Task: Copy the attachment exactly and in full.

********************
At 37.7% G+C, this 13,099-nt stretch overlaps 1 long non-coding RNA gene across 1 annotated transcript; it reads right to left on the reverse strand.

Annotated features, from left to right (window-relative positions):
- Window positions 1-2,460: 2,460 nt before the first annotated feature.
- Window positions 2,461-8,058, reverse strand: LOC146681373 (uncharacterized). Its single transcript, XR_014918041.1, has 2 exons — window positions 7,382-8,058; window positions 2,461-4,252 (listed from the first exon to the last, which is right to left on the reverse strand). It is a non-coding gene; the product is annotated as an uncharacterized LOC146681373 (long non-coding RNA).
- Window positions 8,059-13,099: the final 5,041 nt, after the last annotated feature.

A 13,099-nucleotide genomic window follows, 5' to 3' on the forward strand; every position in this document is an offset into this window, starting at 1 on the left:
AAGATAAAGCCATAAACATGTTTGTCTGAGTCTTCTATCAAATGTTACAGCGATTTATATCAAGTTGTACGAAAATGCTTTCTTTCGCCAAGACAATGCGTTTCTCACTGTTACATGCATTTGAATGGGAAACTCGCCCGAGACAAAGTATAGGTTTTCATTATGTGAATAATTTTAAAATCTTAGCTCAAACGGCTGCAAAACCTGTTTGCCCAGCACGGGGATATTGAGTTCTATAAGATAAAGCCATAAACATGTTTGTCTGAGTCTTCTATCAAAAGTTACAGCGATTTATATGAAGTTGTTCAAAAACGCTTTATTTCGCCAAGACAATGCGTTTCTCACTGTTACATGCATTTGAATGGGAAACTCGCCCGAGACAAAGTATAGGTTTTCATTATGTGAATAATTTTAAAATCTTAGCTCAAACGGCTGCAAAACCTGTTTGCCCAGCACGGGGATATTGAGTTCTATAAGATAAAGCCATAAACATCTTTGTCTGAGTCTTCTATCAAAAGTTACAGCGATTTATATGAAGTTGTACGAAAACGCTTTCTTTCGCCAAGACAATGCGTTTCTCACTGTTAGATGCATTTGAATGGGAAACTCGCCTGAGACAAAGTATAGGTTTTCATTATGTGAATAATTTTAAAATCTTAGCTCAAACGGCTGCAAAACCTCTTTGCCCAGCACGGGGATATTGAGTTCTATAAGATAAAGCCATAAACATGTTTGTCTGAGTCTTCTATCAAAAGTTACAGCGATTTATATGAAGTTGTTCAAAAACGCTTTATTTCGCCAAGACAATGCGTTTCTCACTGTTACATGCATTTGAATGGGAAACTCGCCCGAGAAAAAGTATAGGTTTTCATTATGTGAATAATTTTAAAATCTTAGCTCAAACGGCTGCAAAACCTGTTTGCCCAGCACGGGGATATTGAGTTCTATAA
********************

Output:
At 37.7% G+C, this 13,099-nt stretch overlaps 1 long non-coding RNA gene across 1 annotated transcript; it reads right to left on the reverse strand.

Annotated features, from left to right (window-relative positions):
- Window positions 1-2,460: 2,460 nt before the first annotated feature.
- Window positions 2,461-8,058, reverse strand: LOC146681373 (uncharacterized). Its single transcript, XR_014918041.1, has 2 exons — window positions 7,382-8,058; window positions 2,461-4,252 (listed from the first exon to the last, which is right to left on the reverse strand). It is a non-coding gene; the product is annotated as an uncharacterized LOC146681373 (long non-coding RNA).
- Window positions 8,059-13,099: the final 5,041 nt, after the last annotated feature.

A 13,099-nucleotide genomic window follows, 5' to 3' on the forward strand; every position in this document is an offset into this window, starting at 1 on the left:
AAGATAAAGCCATAAACATGTTTGTCTGAGTCTTCTATCAAATGTTACAGCGATTTATATCAAGTTGTACGAAAATGCTTTCTTTCGCCAAGACAATGCGTTTCTCACTGTTACATGCATTTGAATGGGAAACTCGCCCGAGACAAAGTATAGGTTTTCATTATGTGAATAATTTTAAAATCTTAGCTCAAACGGCTGCAAAACCTGTTTGCCCAGCACGGGGATATTGAGTTCTATAAGATAAAGCCATAAACATGTTTGTCTGAGTCTTCTATCAAAAGTTACAGCGATTTATATGAAGTTGTTCAAAAACGCTTTATTTCGCCAAGACAATGCGTTTCTCACTGTTACATGCATTTGAATGGGAAACTCGCCCGAGACAAAGTATAGGTTTTCATTATGTGAATAATTTTAAAATCTTAGCTCAAACGGCTGCAAAACCTGTTTGCCCAGCACGGGGATATTGAGTTCTATAAGATAAAGCCATAAACATCTTTGTCTGAGTCTTCTATCAAAAGTTACAGCGATTTATATGAAGTTGTACGAAAACGCTTTCTTTCGCCAAGACAATGCGTTTCTCACTGTTAGATGCATTTGAATGGGAAACTCGCCTGAGACAAAGTATAGGTTTTCATTATGTGAATAATTTTAAAATCTTAGCTCAAACGGCTGCAAAACCTCTTTGCCCAGCACGGGGATATTGAGTTCTATAAGATAAAGCCATAAACATGTTTGTCTGAGTCTTCTATCAAAAGTTACAGCGATTTATATGAAGTTGTTCAAAAACGCTTTATTTCGCCAAGACAATGCGTTTCTCACTGTTACATGCATTTGAATGGGAAACTCGCCCGAGAAAAAGTATAGGTTTTCATTATGTGAATAATTTTAAAATCTTAGCTCAAACGGCTGCAAAACCTGTTTGCCCAGCACGGGGATATTGAGTTCTATAA